More Libel Laws,
by Ronald Collins
It is well-worn but still bears repeating: debate on public issues should be uninhibited, robust, and wide-open. Justice William Brennans maxim represents a free speech baseline. It is both an ideal to which to aspire and a criterion by which to judge. Unfortunately, the libel laws of 13 states mock the ideal and violate the rule of New York Times v. Sullivan (1964), the case in which Justice Brennan issued his famous declaration of freedom.
The laws to which I refer are state food-disparagement statutes. Under those laws, it is enough to disparage a general product e.g., apples. There need be no reference to a particular brand of apples or producer of apples. Once such a product is disparaged, virtually anyone who trades in that product may go to court and sue. And a disparaging statement is false unless it comports with scientific evidence. Thus, public speech may give rise to private litigation unless every detail can be squared with science . . . as we know it. (Imagine what that standard would have done to reporting on tobacco.) Now once the plaintiffs line up and allege a breach of scientific truth, they may then sue for general damages, court costs, and even punitive damages. In some jurisdictions plaintiffs (but not defendants) may also collect attorneys fees if successful. Finally, and reminiscent of 18-century British law, in Colorado mouthing a disparaging statement about an agricultural product is a criminal matter.
The potential to punish protected speech is real and substantial. Example #1: Emu ranchers in Texas charged that their fowl was an agricultural product that was disparaged by a tongue-in-cheek Honda TV commercial Emus, Joe. Its the pork of the future. The emu ranchers $75,000 lawsuit was ultimately dropped, but it took several months to dispose of the case. Example #2: Consider the case of an Ohio public interest group and its director who endured a years worth of anxiety in a food-disparagement lawsuit this, for making true statements about back-dated eggs. Example # 3: Recall the Oprah lawsuit, the one in which Texas cattlemen took exception to their meat being criticized? Contrary to popular belief, the case is not over. Thus far, it has taken thirty-plus months of litigation, seventy-five volumes of court records, 5,666 pages of testimony, and millions of dollars in attorneys fees, largely to defend against the claim that live cattle are covered by the Texas statute. Never mind that the statute itself is clearly unconstitutional, an issue that has yet to be reached. (The case is pending in the Court of Appeals for the Fifth Circuit). In these cases and others, the cost of winning has been high, too high to encourage robust expression.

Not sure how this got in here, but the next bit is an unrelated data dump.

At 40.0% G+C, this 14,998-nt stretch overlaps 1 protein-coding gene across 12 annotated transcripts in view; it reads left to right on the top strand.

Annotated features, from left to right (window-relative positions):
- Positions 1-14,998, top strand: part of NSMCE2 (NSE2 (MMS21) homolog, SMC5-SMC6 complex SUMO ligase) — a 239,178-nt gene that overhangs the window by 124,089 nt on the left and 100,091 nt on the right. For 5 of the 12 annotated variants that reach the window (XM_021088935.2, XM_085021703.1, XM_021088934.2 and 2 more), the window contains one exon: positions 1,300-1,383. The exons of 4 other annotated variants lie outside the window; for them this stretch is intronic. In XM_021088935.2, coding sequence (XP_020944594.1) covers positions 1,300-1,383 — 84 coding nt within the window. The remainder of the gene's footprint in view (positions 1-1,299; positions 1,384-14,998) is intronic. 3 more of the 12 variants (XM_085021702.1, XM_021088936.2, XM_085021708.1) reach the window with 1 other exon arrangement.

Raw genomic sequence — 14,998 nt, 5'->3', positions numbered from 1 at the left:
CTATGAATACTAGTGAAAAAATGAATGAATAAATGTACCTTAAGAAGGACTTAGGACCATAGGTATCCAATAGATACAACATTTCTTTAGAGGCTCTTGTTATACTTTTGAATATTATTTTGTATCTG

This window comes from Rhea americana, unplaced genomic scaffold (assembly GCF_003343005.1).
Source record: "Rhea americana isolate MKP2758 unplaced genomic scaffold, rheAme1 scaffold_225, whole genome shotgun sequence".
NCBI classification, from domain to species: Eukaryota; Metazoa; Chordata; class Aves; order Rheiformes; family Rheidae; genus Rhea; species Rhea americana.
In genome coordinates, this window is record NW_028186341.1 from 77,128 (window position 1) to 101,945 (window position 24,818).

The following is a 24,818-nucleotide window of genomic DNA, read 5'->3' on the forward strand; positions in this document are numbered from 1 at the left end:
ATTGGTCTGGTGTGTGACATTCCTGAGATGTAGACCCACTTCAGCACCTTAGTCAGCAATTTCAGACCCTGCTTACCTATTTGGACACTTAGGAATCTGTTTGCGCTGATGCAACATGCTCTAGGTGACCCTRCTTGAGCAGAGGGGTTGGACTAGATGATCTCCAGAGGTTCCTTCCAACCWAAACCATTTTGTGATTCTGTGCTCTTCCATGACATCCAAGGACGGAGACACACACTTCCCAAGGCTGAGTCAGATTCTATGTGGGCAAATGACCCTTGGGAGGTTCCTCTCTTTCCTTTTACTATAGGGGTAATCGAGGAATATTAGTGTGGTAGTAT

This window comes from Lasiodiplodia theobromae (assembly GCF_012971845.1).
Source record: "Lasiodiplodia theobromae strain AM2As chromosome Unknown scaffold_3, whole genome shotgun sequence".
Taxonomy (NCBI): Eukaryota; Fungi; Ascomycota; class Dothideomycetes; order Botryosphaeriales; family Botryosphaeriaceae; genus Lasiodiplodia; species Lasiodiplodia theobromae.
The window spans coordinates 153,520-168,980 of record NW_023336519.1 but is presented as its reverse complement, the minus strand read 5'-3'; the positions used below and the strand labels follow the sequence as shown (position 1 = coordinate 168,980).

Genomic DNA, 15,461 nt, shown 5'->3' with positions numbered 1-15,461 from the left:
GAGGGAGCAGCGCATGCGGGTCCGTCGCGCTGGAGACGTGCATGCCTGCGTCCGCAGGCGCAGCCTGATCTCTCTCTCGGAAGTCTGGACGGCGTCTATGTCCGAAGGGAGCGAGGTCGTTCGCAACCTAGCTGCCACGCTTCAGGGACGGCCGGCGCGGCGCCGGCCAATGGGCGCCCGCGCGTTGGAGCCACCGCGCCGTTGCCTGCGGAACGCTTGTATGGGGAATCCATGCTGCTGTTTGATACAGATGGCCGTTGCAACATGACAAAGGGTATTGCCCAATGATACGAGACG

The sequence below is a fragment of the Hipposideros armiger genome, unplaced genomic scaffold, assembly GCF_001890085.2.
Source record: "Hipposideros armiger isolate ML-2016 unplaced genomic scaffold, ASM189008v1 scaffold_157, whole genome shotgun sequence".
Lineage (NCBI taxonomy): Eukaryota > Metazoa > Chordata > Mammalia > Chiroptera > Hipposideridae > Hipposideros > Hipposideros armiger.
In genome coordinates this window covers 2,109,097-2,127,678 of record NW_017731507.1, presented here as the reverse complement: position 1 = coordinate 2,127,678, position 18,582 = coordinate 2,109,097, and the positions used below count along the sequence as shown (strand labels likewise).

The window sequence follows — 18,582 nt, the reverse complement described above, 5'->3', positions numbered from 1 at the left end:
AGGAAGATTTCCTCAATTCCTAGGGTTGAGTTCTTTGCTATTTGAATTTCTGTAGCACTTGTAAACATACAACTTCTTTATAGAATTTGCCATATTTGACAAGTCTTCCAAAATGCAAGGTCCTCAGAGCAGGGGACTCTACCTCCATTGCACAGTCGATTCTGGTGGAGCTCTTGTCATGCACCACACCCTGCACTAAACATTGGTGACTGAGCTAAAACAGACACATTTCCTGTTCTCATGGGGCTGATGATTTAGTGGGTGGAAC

While no food-disparagement lawsuit has ever won in any trial or appellate court in the nation, the impact of this body of law is notable. Consider the following: (1) the food-disparagement laws of the 13 states have a national impact and interfere with protected interstate expression. (Oprah, who is based in Illinois, was sued in Texas); (2) these laws could well prevent publishers from publishing, authors from writing, and reporters from reporting on matters of great public concern, such as the safety of agricultural chemicals, a topic discussed in Rachel Carsons Silent Spring (1962); and (3) such laws discourage scientists, public interest groups, and others from first investigating and then disseminating information concerning everything from pesticides in produce to polluted fish.
A concerted effort is under way to enact these laws in other states. (Most recently, one of these bills was defeated in Arkansas, thanks in no small measure to C. Dennis Schick of the Arkansas Press Assoc.) In the states where they exist, it is difficult to challenge such statutes absent a food-disparagement lawsuit. Thus, there is a pressing need to repeal the laws or at least to amend them to comport with the First Amendment. (Idahos law, for example, has several important free speech safeguards.)
Food-disparagement laws represent a dangerous anti-free speech precedent. If this can be done with food, it could extend to other products, too, ranging from cosmetics to computer software. In such a world, the coin of the First Amendment would be is worth little.
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